Congress understood that consumers did not understand the terms of our credit card contracts and likely the power of compound interest. For years I have stressed to my students the importance of calculating how much you are paying for something when you borrow the money. I say “if you do not know when you will have the item paid for then you should not be borrowing to buy it”.

Now this can come as a shock right? Have you ever signed mortgages papers and saw how your interest over the life of a 30-year loan was two to three times the amount you were borrowing? It can be hard to swallow, but that’s a good thing.

Time and time again I’ve heard from students they assumed they were doing the ‘right’ thing by making the minimum payment on their credit card. “I got a bill that says to pay $25, I paid it, all must be well.” Not all think this way, but many do fall in the trap.

While lecturing about credit to my summer students I mentioned some of the aspects of the Credit CARD Act of 2009, one being the requirement that the credit card companies show on your statement how long it would take to pay off your balance by making the payment and the total, including interest, you would pay. In addition, the credit card companies are required to show you how much you need to pay in order to pay off the balance in three-years (assuming of course you do not charge anymore and your interest rate does not increase). I though about this for a moment and realized I had never see this on my statement?

Was my credit card company out of compliance?

No, because I don’t actually look at my statements. I receive electronic statement notifications, log in each week, review my transactions and pay accordingly. I am a ‘deadbeat’! I never actually look at my credit card statement. In order to view my statement I have to log into my account and download the pdf to look at my statement.

I am not sure how many customers opt to receive electronic statements, as I do, but I’m pretty sure the percentage is pretty high. We live in an electronic age that encourages us to, not only, seek instant information, but also be ‘go paperless’.

Do you agree this regulation might be out of date already? In 2009, electronic statements were very prevalent, why didn’t anyone think to also require these minimum payment calculations show on the home screen when you login?

It would make people think twice to see this right when they login. This comes from my credit card statement, which I finally downloaded and looked at. Why don’t they add a third option “pay in full” pay off now and pay “0” interest?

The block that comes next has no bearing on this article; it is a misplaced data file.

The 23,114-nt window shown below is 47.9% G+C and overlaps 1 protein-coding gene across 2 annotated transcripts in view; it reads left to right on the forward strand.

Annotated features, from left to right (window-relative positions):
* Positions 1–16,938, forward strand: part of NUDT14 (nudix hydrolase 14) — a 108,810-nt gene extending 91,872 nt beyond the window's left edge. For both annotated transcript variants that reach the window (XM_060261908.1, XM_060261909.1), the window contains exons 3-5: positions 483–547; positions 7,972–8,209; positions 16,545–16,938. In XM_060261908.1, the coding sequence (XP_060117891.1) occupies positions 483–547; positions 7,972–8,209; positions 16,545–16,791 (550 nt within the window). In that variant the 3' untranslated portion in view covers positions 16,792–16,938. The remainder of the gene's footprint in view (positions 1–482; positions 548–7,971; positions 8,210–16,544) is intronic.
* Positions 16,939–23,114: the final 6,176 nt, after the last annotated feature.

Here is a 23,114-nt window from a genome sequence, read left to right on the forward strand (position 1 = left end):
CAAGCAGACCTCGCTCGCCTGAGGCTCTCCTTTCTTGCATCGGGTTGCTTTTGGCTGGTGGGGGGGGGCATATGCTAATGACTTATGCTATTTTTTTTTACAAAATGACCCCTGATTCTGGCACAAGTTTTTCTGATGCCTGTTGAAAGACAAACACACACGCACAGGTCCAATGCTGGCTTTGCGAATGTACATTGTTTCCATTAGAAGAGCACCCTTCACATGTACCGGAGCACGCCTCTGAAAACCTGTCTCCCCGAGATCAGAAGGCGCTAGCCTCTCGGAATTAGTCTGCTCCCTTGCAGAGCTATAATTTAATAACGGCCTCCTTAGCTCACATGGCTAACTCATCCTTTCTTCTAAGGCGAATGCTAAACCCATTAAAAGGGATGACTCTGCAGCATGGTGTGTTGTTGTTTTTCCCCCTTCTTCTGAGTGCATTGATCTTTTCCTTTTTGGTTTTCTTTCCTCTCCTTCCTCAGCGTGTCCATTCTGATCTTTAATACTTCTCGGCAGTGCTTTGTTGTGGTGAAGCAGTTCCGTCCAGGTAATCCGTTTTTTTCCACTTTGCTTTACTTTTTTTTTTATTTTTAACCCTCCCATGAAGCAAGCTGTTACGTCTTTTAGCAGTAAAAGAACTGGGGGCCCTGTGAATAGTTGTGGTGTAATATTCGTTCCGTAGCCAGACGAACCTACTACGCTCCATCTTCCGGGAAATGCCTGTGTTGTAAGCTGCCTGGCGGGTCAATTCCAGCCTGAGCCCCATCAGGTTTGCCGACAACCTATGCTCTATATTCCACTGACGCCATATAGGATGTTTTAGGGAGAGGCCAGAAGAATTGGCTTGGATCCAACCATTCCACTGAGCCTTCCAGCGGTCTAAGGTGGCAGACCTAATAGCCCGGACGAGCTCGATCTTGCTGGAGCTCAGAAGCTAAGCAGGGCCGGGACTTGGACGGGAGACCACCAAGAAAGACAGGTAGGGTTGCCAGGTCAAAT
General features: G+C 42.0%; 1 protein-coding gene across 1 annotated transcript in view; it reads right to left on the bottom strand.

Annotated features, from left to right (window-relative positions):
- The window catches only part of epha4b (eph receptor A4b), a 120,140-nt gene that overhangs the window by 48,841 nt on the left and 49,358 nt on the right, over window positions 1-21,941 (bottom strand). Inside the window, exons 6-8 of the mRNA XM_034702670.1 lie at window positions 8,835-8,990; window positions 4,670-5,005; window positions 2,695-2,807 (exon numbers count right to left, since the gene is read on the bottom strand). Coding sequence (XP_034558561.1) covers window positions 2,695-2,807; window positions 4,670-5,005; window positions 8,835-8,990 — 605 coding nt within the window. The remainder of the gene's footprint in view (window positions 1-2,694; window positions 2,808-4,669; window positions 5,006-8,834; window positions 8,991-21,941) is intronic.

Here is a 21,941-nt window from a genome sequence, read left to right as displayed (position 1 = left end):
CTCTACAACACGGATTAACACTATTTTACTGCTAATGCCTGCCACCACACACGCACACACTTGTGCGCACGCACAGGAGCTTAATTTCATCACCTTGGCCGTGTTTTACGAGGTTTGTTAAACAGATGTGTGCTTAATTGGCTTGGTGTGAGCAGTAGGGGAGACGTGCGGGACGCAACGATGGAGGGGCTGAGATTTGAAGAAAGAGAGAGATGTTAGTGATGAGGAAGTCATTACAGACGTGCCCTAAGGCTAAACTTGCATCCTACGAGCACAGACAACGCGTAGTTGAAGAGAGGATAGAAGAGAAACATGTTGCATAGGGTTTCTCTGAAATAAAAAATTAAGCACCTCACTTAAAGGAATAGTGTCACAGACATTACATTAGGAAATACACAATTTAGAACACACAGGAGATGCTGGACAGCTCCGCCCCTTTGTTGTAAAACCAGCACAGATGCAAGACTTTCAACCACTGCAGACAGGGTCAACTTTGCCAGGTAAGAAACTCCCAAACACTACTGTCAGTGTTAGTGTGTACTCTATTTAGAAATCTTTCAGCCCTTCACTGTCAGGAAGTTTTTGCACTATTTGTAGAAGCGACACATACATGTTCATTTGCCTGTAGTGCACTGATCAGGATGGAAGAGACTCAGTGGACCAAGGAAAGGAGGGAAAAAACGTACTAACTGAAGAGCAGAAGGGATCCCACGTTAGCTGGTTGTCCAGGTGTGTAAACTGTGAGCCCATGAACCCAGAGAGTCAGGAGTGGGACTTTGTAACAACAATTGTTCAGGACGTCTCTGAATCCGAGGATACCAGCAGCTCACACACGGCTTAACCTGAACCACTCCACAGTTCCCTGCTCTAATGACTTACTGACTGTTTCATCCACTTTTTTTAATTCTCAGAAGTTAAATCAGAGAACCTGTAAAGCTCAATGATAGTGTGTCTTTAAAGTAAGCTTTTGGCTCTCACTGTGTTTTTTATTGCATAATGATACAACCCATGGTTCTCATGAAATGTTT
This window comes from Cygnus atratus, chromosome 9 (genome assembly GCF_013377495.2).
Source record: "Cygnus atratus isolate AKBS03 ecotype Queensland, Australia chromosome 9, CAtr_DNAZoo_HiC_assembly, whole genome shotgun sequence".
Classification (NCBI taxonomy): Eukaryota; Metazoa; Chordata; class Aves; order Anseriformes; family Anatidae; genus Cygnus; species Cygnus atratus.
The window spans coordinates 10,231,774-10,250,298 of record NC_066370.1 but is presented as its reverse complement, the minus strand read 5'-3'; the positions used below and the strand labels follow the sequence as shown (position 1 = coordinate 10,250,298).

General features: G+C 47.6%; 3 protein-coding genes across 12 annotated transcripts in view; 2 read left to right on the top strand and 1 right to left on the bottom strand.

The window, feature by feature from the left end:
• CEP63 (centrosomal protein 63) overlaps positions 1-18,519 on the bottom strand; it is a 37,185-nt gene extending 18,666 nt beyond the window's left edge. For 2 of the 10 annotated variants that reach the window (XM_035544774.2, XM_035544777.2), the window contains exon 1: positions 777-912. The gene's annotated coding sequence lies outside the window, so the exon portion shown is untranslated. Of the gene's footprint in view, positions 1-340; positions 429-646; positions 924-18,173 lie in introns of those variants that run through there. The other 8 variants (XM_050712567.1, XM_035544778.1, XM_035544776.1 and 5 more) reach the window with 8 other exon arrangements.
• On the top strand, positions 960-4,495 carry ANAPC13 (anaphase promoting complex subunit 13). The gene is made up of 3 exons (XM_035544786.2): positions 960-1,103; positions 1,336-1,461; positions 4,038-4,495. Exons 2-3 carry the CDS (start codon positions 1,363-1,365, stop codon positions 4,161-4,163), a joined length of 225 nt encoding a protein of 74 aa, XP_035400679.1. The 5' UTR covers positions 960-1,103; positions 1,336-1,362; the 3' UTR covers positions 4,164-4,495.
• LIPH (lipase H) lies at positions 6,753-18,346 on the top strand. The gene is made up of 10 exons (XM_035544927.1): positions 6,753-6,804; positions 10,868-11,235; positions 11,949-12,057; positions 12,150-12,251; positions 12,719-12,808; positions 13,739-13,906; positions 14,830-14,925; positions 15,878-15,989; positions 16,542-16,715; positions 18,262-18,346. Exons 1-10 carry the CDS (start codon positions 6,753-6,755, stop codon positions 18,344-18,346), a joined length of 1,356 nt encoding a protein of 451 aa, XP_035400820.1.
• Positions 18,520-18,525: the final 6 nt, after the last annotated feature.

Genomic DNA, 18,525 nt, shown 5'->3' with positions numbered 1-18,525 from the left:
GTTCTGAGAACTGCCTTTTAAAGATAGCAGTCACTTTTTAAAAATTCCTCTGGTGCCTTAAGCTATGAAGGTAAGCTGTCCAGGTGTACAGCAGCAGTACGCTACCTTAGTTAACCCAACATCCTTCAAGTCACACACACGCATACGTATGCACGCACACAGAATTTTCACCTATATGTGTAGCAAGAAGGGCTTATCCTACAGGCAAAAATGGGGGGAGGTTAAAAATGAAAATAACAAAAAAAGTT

Would love your feedback!

Melody Bell

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Any Educators Ever Have a Similar Classroom Experience?

I thought in honor of the upcoming Financial Literacy Teacher Conference that I would share my own personal Educator story around personal finance and how excited I am that this resource is now available to Educators in Oregon.

I’ll never forget when I was teaching on the topic of personal finance in a career transition class (pre Financial Beginnings) and I had a student say to me, “why do I need to put my money in a bank?” I think I stumbled on my words for a bit and then I said, well, that’s just what you do.  Of course, I knew the importance, but honestly, it has been ingrained in me from a young age, that I was caught off guard by the fact that they even asked. Wow, if I knew then what I know now! I would have loved to have the opportunity to attend the Financial Literacy Teacher Conference.  I would have felt more confident in explaining the importance to the class, and not just base my reasoning off of something I have always done.  Many students don’t understand the importance of personal finance and maybe the first place they learn about it is from a teacher.

If there are any educators out there who have had a similar experience, come to the conference, so that you can feel more confident about educating your students and yourself!  Click here to register for the conference.

I’d love to hear if you’ve had a similar experience, share your comments below or send me an email, sarah@financialbeginnings.org.

 

-Sarah Janda